Guwahati-based journalist and activist Manorom Gogoi faced a backlash on social media for saying “Lachit was neither an Indian hero nor a Hindu warrior but an Assamese valiant warrior”.

According to him, the Ahom kingdom was a secular polity. “Lachit fought the battle against the seat of power in Delhi, that is, so-called India,” he said. “If Lachit is projected as a Hindu or Indian hero, the Assamese will protest. Lachit, who cultivated a sense of work culture, protected the assets and resources of the state. The local economy at the time of Lachit was self-sufficient. The current government, instead of spreading these values, is spending crores of taxpayers’ money to make him a Hindu warrior.”

A historian who did not want to be named said the celebrations fit into the BJP’s majoritarian politics. “We have a rabid communal entity – they [the BJP government] want to convert Lachit into a Hindu warrior who defeated a Muslim adversary for political gain,” the historian said.

‘Insiders’ and ‘outsiders’

Long before the BJP came to power, successive Assam state governments – perhaps eager to tap into Assamese nationalist sentiments – feted Borphukan. November 24 is celebrated as Lachit Divas in Assam. The Congress government headed by the late Tarun Gogoi built a 35-foot statue of Lachit Borphukan in the Brahmaputra in Guwahati.

In 1999, the National Defence Academy started the Lachit Borphukan Gold Medal, awarded to the best passing out cadet of the year.

According to Manimugdha Sharma, journalist and author of Allahu Akbar: Understanding the Great Mughal in Today’s India, the BJP’s arrival marked a departure from the older Assamese nationalist celebration of Borphukan.

Popular literature in the previous century, “while lionising Lachit and the Ahoms, did not demonise the Mughals”, he said. “That is not to say that ‘othering’ of the Mughals did not happen,” Sharma said. “It did. But that narrative was marginal; the larger narrative positioned the Mughals as representing the imperial power of Delhi while the Ahoms were the underdog arising on the margins of India’s political geography.”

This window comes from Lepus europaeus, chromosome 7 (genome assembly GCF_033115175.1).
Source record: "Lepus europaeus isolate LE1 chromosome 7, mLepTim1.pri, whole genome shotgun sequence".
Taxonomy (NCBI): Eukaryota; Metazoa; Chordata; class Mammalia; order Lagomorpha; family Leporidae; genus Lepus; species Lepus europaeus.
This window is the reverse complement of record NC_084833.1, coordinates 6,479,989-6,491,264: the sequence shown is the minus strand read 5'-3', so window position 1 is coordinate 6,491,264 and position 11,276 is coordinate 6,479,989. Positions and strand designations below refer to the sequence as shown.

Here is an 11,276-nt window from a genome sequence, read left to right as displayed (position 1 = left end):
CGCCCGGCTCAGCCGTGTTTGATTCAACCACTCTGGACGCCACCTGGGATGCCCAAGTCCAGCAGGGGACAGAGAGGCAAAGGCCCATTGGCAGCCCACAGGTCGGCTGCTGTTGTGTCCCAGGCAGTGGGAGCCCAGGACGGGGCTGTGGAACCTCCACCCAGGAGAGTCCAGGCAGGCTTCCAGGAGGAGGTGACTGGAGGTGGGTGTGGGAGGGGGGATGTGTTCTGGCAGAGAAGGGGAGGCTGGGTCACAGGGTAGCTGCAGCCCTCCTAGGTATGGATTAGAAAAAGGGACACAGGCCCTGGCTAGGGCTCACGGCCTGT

During the 2016 assembly elections, the BJP inverted this geography – the Mughals were the “outsiders” and the Ahoms the natives, read Indians, who defended their lands. “It labelled the 2016 state election as the ‘last battle of Saraighat’ in which the Congress was equated with the Mughals (the anti-Muslim tone of it was unmistakable) and the Assamese were urged to close ranks with the saffron party to oust the outsiders,” said Sharma

The party turned older anxieties about migration into a communal fault line that divided non-Muslim indigenous populations and Muslim “illegal immigrants”.

Before the state elections of 2021, the BJP pushed a more overt Hindutva, and Chief Minister Sarma invoked the Mughals as he accused the Congress and the All India United Democratic Front of championing so-called illegal Muslim migrants.

Sarma has kept up the rhetoric even after the BJP swept to power again in the 2021 polls. Recently, he accused Left historians of ignoring Borphukan because he defeated the Mughals. He also said they “projected India as a defeated nation” – presumably because they said it was ruled by the Mughals for centuries and apparently ignored the fact that Mughal forces were driven back from Assam.

“This reveals an important aspect of the Hindu Right’s imagination of the past— history for them is nothing more than wars and conquests,” said Sharma. “That is why they emphasise Cholan conquests or the Ahom victory over the Mughals at Saraighat as examples of Hindu glory and retrospectively alter the outcome of historical battles like Haldighati to favour Hindu belligerents. That is why there is a renewed quest by the Hindu Right to find more such ‘Indic’ heroes who fought against Muslim adversaries.”